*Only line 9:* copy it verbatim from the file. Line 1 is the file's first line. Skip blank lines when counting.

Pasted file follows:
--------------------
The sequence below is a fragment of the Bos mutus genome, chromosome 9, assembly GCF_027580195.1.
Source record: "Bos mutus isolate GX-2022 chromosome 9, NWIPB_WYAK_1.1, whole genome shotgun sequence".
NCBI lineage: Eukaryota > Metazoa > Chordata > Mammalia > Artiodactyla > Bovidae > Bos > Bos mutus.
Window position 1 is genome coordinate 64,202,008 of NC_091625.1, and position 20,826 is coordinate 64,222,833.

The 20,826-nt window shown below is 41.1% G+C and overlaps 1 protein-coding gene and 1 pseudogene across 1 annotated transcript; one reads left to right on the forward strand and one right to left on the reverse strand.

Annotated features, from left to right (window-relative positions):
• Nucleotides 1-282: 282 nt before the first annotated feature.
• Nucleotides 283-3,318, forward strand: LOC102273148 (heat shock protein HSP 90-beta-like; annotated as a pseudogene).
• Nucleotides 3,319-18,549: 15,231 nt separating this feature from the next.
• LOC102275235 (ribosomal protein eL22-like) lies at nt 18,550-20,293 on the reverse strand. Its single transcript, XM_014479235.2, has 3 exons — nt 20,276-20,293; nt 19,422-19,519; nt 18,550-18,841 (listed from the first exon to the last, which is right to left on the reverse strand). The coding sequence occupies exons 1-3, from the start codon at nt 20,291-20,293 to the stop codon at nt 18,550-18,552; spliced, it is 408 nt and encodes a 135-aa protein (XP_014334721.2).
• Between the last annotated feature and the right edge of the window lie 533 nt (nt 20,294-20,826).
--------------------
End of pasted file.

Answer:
• Nucleotides 3,319-18,549: 15,231 nt separating this feature from the next.